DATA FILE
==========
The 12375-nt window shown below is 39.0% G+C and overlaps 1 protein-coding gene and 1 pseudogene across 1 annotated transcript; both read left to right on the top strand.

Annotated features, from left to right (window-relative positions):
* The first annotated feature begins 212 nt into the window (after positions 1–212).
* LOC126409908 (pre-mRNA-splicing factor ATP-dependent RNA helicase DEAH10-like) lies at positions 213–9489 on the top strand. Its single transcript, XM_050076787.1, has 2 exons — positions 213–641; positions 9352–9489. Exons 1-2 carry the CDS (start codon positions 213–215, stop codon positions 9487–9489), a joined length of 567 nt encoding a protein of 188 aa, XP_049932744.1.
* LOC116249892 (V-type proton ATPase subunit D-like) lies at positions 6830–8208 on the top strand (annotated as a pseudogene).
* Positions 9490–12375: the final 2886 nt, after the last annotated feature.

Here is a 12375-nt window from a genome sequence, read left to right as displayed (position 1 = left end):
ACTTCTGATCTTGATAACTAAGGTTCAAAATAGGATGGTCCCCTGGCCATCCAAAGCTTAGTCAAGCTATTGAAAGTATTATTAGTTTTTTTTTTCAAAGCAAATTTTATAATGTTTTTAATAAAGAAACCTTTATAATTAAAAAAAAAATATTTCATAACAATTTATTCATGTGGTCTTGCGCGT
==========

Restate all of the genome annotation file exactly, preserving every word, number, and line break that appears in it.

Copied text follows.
The 12375-nt window shown below is 39.0% G+C and overlaps 1 protein-coding gene and 1 pseudogene across 1 annotated transcript; both read left to right on the top strand.

Annotated features, from left to right (window-relative positions):
* The first annotated feature begins 212 nt into the window (after positions 1–212).
* LOC126409908 (pre-mRNA-splicing factor ATP-dependent RNA helicase DEAH10-like) lies at positions 213–9489 on the top strand. Its single transcript, XM_050076787.1, has 2 exons — positions 213–641; positions 9352–9489. Exons 1-2 carry the CDS (start codon positions 213–215, stop codon positions 9487–9489), a joined length of 567 nt encoding a protein of 188 aa, XP_049932744.1.
* LOC116249892 (V-type proton ATPase subunit D-like) lies at positions 6830–8208 on the top strand (annotated as a pseudogene).
* Positions 9490–12375: the final 2886 nt, after the last annotated feature.

Here is a 12375-nt window from a genome sequence, read left to right as displayed (position 1 = left end):
ACTTCTGATCTTGATAACTAAGGTTCAAAATAGGATGGTCCCCTGGCCATCCAAAGCTTAGTCAAGCTATTGAAAGTATTATTAGTTTTTTTTTTCAAAGCAAATTTTATAATGTTTTTAATAAAGAAACCTTTATAATTAAAAAAAAAATATTTCATAACAATTTATTCATGTGGTCTTGCGCGT